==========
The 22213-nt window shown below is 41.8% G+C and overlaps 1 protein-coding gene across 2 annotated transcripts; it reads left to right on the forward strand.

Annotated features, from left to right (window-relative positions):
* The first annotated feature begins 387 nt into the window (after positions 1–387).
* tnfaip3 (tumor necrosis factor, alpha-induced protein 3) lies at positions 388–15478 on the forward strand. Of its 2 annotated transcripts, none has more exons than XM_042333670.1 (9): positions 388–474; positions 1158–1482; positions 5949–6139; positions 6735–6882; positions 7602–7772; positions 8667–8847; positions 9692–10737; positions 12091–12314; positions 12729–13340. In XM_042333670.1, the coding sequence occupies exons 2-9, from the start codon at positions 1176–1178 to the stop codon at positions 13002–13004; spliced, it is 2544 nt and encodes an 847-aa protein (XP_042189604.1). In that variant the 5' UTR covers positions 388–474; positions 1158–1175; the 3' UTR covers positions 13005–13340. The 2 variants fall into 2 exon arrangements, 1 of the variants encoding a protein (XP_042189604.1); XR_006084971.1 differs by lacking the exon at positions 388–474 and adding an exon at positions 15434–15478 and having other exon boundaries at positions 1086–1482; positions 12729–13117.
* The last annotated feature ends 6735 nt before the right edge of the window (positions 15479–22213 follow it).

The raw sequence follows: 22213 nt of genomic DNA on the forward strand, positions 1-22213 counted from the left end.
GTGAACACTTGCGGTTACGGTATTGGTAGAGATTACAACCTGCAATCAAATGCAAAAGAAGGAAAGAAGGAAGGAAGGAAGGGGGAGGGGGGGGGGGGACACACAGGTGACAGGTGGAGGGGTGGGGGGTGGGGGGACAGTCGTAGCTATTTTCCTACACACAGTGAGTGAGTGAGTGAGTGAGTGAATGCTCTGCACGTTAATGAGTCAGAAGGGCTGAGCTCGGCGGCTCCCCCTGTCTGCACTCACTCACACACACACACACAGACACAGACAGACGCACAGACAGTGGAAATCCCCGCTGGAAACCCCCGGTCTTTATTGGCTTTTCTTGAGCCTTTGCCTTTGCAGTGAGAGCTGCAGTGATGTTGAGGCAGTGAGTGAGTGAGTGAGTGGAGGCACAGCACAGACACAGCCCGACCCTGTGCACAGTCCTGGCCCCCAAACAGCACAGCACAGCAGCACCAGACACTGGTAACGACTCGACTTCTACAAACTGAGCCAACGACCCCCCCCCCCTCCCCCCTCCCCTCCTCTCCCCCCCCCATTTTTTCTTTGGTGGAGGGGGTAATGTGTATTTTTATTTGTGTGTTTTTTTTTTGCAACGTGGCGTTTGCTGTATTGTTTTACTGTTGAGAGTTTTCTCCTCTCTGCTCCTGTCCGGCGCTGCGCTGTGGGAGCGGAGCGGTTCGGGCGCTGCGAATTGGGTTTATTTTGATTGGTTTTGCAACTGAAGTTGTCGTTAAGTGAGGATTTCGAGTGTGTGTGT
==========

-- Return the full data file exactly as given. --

The 22213-nt window shown below is 41.8% G+C and overlaps 1 protein-coding gene across 2 annotated transcripts; it reads left to right on the forward strand.

Annotated features, from left to right (window-relative positions):
* The first annotated feature begins 387 nt into the window (after positions 1–387).
* tnfaip3 (tumor necrosis factor, alpha-induced protein 3) lies at positions 388–15478 on the forward strand. Of its 2 annotated transcripts, none has more exons than XM_042333670.1 (9): positions 388–474; positions 1158–1482; positions 5949–6139; positions 6735–6882; positions 7602–7772; positions 8667–8847; positions 9692–10737; positions 12091–12314; positions 12729–13340. In XM_042333670.1, the coding sequence occupies exons 2-9, from the start codon at positions 1176–1178 to the stop codon at positions 13002–13004; spliced, it is 2544 nt and encodes an 847-aa protein (XP_042189604.1). In that variant the 5' UTR covers positions 388–474; positions 1158–1175; the 3' UTR covers positions 13005–13340. The 2 variants fall into 2 exon arrangements, 1 of the variants encoding a protein (XP_042189604.1); XR_006084971.1 differs by lacking the exon at positions 388–474 and adding an exon at positions 15434–15478 and having other exon boundaries at positions 1086–1482; positions 12729–13117.
* The last annotated feature ends 6735 nt before the right edge of the window (positions 15479–22213 follow it).

The raw sequence follows: 22213 nt of genomic DNA on the forward strand, positions 1-22213 counted from the left end.
GTGAACACTTGCGGTTACGGTATTGGTAGAGATTACAACCTGCAATCAAATGCAAAAGAAGGAAAGAAGGAAGGAAGGAAGGGGGAGGGGGGGGGGGGACACACAGGTGACAGGTGGAGGGGTGGGGGGTGGGGGGACAGTCGTAGCTATTTTCCTACACACAGTGAGTGAGTGAGTGAGTGAGTGAATGCTCTGCACGTTAATGAGTCAGAAGGGCTGAGCTCGGCGGCTCCCCCTGTCTGCACTCACTCACACACACACACACAGACACAGACAGACGCACAGACAGTGGAAATCCCCGCTGGAAACCCCCGGTCTTTATTGGCTTTTCTTGAGCCTTTGCCTTTGCAGTGAGAGCTGCAGTGATGTTGAGGCAGTGAGTGAGTGAGTGAGTGGAGGCACAGCACAGACACAGCCCGACCCTGTGCACAGTCCTGGCCCCCAAACAGCACAGCACAGCAGCACCAGACACTGGTAACGACTCGACTTCTACAAACTGAGCCAACGACCCCCCCCCCCTCCCCCCTCCCCTCCTCTCCCCCCCCCATTTTTTCTTTGGTGGAGGGGGTAATGTGTATTTTTATTTGTGTGTTTTTTTTTTGCAACGTGGCGTTTGCTGTATTGTTTTACTGTTGAGAGTTTTCTCCTCTCTGCTCCTGTCCGGCGCTGCGCTGTGGGAGCGGAGCGGTTCGGGCGCTGCGAATTGGGTTTATTTTGATTGGTTTTGCAACTGAAGTTGTCGTTAAGTGAGGATTTCGAGTGTGTGTGT